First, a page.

Several years ago Fantasy records launched one of the most extensive reissue campaigns in jazz history. The "Original Jazz Classics Series" today totals nearly 300 budget-priced recordings, the vast majority of them drawn from the Riverside and Prestige catalogues of the mid-'50s and early '60s.
Now comes the first batch of CDs from the collection -- 30 in all. Like the records, the compact discs come complete with the original artwork and liner notes. They have a suggested retail price of $14.98 each, but you're likely to find them much less expensive than new releases once they're discounted in stores.
For all their clarity and crispness, the CDs do have one obvious drawback: Most of these albums have a running time in the 40-minute range, far short of the 70-minute CD capacity. In a couple of cases, one or two "bonus" tracks have been added to the original recording to help compensate.
Fortunately, even the briefest of these CDs -- saxophonist Sonny Rollins' "Moving Out" (OJCCD-058-2), which is barely 30 minutes long -- isn't likely to disappoint anyone interested in modern jazz. Though the recording is more than 30 years old now, Rollins' robust tone, pianist Thelonious Monk's cryptic harmonies and drummer Art Blakey's unrelenting drive endure and inspire.
Not that Rollins towers over the other saxophonists in this collection. The competition is stiff. The depth of the Fantasy vaults is easily appreciated when you consider that this initial series of CDs contains recordings by both Coleman Hawkins and John Coltrane, musicians who at the time personified the origins and future, respectively, of the jazz saxophone.
In addition to Rollins, Hawkins and Coltrane, these CDs comprise an all-star sax section, including Benny Carter, Gene Ammons, Lucky Thompson, Paul Gonsalves, Cannonball Adderley and Eric Dolphy. The rest of the collection is split largely among pianists (Monk, Bill Evans, Dave Brubeck and Vince Guaraldi), trumpeters (Miles Davis, Clifford Brown and Chet Baker) and guitarists (Wes Montgomery and Barney Kessel).
On Sax, Benny Carter
While it's tough to pick favorites from each category, some of these albums deserve special mention. Among the saxophone sessions, Carter's 1958 album "Jazz Giant" (OJCCD 167-2) is an unmitigated joy, a rare and surprisingly intimate showcase featuring Kessel, tenor saxophonist Ben Webster, trombonist Frank Rosolino, pianist Jimmy Rowles and others. Actually, it's a bit misleading to call this a saxophone date, since Carter plays trumpet here as well, displaying his typically bright, inviting tone on "I'm Coming Virginia."
Still, the real pleasure lies in hearing his alto sax elegantly embrace the beat on "Old Fashioned Love" or turn deeply expressive on his own blues "How Can You Lose." With its emphasis on standards, "Jazz Giant" isn't as daring as the albums Carter would make for Impulse a few years later, but it's a splendid example of his small group recordings, and displays the talents of both Rosolino and Kessel particularly well.
On Piano, Thelonious Monk
Of the piano albums, "Thelonious Monk Plays Duke Ellington" (OJCCD 024-2) is one of the most revealing and underrated. Recorded in 1955, its eight tracks -- all of them Ellington standards -- illustrate not only the affection Monk held for Ellington but also their stylistic similarities. James P. Johnson's stride style, always an Ellington favorite, can be discerned in Monk's left-hand figures, just as Ellington's economy and apt accents characterize Monk's right-hand performances. This recording isn't great Monk -- it was an obvious attempt to make his quirky style and image more palatable to the public. But it is telling and quite moving at times, particularly on "Solitude."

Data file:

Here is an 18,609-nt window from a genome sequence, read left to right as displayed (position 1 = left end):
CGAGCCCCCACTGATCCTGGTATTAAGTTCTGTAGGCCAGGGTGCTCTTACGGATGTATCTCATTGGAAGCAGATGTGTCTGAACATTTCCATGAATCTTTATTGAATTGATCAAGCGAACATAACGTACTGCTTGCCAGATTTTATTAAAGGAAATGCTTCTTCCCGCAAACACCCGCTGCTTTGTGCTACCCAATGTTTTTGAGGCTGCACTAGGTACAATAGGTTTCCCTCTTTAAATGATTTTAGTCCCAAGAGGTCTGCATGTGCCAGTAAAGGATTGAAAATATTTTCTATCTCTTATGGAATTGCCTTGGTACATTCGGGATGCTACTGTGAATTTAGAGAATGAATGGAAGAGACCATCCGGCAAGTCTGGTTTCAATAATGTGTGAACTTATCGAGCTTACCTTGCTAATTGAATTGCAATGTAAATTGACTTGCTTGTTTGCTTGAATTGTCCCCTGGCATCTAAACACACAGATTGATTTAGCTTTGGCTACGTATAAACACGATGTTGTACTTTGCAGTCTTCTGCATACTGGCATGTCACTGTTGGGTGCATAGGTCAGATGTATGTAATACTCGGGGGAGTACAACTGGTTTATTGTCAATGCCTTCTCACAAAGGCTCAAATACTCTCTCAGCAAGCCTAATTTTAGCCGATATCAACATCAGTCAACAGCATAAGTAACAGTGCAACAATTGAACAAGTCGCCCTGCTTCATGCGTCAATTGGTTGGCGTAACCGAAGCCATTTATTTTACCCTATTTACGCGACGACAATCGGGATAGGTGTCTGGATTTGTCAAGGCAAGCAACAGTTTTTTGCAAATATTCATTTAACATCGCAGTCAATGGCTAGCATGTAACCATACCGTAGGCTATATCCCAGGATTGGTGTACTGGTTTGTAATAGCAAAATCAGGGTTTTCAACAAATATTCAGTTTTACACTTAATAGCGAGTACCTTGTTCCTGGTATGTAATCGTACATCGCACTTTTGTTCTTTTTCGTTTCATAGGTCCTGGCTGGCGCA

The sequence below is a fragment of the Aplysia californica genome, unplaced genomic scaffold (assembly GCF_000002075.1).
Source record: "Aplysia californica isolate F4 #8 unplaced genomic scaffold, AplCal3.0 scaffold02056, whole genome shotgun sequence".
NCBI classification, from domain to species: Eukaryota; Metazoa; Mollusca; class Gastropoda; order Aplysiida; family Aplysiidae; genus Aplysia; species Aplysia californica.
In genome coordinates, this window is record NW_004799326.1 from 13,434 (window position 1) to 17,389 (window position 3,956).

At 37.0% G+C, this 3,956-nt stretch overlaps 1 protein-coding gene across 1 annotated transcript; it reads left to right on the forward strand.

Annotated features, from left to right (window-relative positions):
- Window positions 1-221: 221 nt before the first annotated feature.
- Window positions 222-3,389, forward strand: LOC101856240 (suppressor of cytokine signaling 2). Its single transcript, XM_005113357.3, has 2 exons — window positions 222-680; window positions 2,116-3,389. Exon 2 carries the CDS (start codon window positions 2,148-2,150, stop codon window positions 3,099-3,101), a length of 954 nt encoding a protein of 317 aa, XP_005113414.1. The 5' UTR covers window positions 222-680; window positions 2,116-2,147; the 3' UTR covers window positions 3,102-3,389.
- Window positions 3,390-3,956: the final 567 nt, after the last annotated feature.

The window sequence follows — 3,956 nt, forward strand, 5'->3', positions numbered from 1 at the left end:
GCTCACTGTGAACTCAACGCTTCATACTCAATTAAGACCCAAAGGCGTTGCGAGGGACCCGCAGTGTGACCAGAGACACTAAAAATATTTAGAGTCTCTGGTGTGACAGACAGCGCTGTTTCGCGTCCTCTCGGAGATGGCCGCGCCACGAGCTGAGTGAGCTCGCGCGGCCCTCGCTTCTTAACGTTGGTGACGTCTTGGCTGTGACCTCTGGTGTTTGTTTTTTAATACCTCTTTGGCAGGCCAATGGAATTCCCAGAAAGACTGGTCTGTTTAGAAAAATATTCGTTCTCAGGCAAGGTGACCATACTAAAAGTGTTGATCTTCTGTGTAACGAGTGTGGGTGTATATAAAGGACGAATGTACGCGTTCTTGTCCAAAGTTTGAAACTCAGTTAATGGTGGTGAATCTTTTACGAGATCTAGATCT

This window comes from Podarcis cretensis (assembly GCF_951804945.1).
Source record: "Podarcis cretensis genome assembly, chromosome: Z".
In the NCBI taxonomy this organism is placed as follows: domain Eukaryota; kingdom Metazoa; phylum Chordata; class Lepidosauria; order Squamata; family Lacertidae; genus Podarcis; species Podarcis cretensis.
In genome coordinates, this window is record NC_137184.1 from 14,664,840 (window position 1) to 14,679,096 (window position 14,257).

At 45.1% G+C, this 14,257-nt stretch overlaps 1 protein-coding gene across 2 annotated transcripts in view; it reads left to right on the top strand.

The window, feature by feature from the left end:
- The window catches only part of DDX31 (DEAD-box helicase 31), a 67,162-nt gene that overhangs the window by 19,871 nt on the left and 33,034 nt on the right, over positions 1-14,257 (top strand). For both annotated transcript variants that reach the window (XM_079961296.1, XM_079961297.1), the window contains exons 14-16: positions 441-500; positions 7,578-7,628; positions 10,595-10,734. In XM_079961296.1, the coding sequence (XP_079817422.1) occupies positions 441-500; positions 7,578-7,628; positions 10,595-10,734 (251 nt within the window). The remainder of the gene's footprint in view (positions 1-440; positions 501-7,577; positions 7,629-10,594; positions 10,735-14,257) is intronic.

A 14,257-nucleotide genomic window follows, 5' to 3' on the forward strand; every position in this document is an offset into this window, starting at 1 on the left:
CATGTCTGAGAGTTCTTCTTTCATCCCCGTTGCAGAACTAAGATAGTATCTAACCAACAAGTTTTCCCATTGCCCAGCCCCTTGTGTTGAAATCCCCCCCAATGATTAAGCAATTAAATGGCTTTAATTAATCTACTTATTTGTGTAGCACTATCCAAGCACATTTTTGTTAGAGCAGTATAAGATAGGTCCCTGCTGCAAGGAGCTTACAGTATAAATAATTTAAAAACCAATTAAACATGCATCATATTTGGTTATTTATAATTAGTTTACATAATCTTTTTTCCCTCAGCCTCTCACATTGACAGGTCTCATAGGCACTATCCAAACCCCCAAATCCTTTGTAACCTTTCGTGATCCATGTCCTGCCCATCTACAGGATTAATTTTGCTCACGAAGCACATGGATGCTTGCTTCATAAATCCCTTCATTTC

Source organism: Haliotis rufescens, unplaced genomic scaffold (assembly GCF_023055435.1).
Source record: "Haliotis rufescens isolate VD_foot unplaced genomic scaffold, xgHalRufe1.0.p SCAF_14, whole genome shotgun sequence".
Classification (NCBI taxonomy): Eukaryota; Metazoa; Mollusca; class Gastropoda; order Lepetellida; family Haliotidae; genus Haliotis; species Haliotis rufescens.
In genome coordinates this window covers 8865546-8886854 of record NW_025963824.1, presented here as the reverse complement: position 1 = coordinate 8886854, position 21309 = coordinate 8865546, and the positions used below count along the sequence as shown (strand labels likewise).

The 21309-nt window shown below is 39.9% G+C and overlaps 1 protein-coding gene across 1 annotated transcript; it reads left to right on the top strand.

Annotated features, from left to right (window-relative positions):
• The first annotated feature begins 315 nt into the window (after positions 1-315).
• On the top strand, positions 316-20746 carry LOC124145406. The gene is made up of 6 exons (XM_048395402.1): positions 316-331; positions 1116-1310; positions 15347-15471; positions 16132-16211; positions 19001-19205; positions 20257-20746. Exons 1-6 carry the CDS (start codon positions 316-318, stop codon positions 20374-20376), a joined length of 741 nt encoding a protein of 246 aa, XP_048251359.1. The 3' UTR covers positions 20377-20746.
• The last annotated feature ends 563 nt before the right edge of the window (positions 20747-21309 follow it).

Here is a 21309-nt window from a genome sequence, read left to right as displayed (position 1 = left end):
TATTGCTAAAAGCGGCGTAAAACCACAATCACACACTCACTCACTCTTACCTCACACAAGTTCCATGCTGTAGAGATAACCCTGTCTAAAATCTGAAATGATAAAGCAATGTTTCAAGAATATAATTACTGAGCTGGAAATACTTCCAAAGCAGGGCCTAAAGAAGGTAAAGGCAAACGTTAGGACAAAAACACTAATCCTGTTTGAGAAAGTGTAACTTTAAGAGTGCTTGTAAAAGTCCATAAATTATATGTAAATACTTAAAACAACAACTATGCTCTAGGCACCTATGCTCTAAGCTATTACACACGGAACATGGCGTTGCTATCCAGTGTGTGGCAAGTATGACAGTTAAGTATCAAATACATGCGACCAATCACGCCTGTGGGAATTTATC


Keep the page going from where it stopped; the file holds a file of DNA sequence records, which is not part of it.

On Trumpet, Clifford Brown
"Clifford Brown Memorial" (OJCCD-017-2) is just that -- a tribute to the young trumpeter who died in an auto accident in 1956 at age 25. Brown possessed just about everything you look for in a trumpeter -- an exciting range, a singing tone, expressiveness and a sense of daring. All of those qualities are evident on this collection taken from two separate recording dates. The first side, featuring the Tadd Dameron Orchestra, was recorded in 1953. Though Brown had just recently arrived in New York, his potential couldn't have been more obvious, as his fiery solo on "Philly J.J." and the muted "Theme of No Repeat" attest. The second side is devoted to another sterling 1953 session in which Brown is heard playing with fellow trumpeter Art Farmer and a fine cast of European all-stars.
And on Guitar, Wes Montgomery
A couple of albums by guitar great Wes Montgomery round out this first installment of CDs: "The Wes Montgomery Trio" (OJCCD-034-2) and "So Much Guitar" (OJCCD-233-2). Like most of the dozen or so recordings Montgomery made for Riverside before the label folded in 1964, these albums rank among his best work. The first is an earthy organ trio session featuring Montgomery's original Indianapolis group; the second, a more sophisticated quintet session with pianist Hank Jones and bassist Ron Carter, among others. In each case, Montgomery demonstrates his mastery of the guitar, artfully blending Charlie Christian-like single-note runs, melodies spelled out in shimmering octaves and a colorful array of extended chords.